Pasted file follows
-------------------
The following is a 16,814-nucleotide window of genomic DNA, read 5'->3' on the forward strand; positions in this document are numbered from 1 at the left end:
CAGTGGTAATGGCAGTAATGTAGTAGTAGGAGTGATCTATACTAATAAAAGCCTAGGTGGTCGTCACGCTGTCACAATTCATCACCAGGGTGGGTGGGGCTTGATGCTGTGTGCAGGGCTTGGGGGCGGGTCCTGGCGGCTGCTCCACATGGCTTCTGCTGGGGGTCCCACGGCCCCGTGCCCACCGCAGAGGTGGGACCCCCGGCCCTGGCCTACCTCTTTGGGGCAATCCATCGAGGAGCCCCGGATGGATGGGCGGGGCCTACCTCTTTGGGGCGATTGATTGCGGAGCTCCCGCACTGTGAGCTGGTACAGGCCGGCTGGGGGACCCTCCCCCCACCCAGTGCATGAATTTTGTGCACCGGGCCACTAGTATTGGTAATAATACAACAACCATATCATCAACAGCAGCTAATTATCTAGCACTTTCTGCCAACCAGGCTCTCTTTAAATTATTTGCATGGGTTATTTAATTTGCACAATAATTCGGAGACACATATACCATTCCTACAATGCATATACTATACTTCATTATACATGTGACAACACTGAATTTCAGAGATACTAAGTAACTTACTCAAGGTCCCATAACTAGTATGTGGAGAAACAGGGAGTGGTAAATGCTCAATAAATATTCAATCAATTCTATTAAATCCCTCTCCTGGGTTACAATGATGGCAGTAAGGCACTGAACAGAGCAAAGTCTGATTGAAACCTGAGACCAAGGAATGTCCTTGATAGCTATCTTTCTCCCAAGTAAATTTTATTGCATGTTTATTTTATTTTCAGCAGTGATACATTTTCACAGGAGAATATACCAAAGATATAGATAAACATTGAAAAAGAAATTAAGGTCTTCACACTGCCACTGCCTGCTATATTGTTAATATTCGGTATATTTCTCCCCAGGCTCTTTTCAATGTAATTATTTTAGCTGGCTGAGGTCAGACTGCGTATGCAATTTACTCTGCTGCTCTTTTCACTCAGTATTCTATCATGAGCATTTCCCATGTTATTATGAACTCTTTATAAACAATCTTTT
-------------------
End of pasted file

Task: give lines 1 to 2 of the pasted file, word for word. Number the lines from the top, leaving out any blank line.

The following is a 16,814-nucleotide window of genomic DNA, read 5'->3' on the forward strand; positions in this document are numbered from 1 at the left end:
CAGTGGTAATGGCAGTAATGTAGTAGTAGGAGTGATCTATACTAATAAAAGCCTAGGTGGTCGTCACGCTGTCACAATTCATCACCAGGGTGGGTGGGGCTTGATGCTGTGTGCAGGGCTTGGGGGCGGGTCCTGGCGGCTGCTCCACATGGCTTCTGCTGGGGGTCCCACGGCCCCGTGCCCACCGCAGAGGTGGGACCCCCGGCCCTGGCCTACCTCTTTGGGGCAATCCATCGAGGAGCCCCGGATGGATGGGCGGGGCCTACCTCTTTGGGGCGATTGATTGCGGAGCTCCCGCACTGTGAGCTGGTACAGGCCGGCTGGGGGACCCTCCCCCCACCCAGTGCATGAATTTTGTGCACCGGGCCACTAGTATTGGTAATAATACAACAACCATATCATCAACAGCAGCTAATTATCTAGCACTTTCTGCCAACCAGGCTCTCTTTAAATTATTTGCATGGGTTATTTAATTTGCACAATAATTCGGAGACACATATACCATTCCTACAATGCATATACTATACTTCATTATACATGTGACAACACTGAATTTCAGAGATACTAAGTAACTTACTCAAGGTCCCATAACTAGTATGTGGAGAAACAGGGAGTGGTAAATGCTCAATAAATATTCAATCAATTCTATTAAATCCCTCTCCTGGGTTACAATGATGGCAGTAAGGCACTGAACAGAGCAAAGTCTGATTGAAACCTGAGACCAAGGAATGTCCTTGATAGCTATCTTTCTCCCAAGTAAATTTTATTGCATGTTTATTTTATTTTCAGCAGTGATACATTTTCACAGGAGAATATACCAAAGATATAGATAAACATTGAAAAAGAAATTAAGGTCTTCACACTGCCACTGCCTGCTATATTGTTAATATTCGGTATATTTCTCCCCAGGCTCTTTTCAATGTAATTATTTTAGCTGGCTGAGGTCAGACTGCGTATGCAATTTACTCTGCTGCTCTTTTCACTCAGTATTCTATCATGAGCATTTCCCATGTTATTATGAACTCTTTATAAACAATCTTTT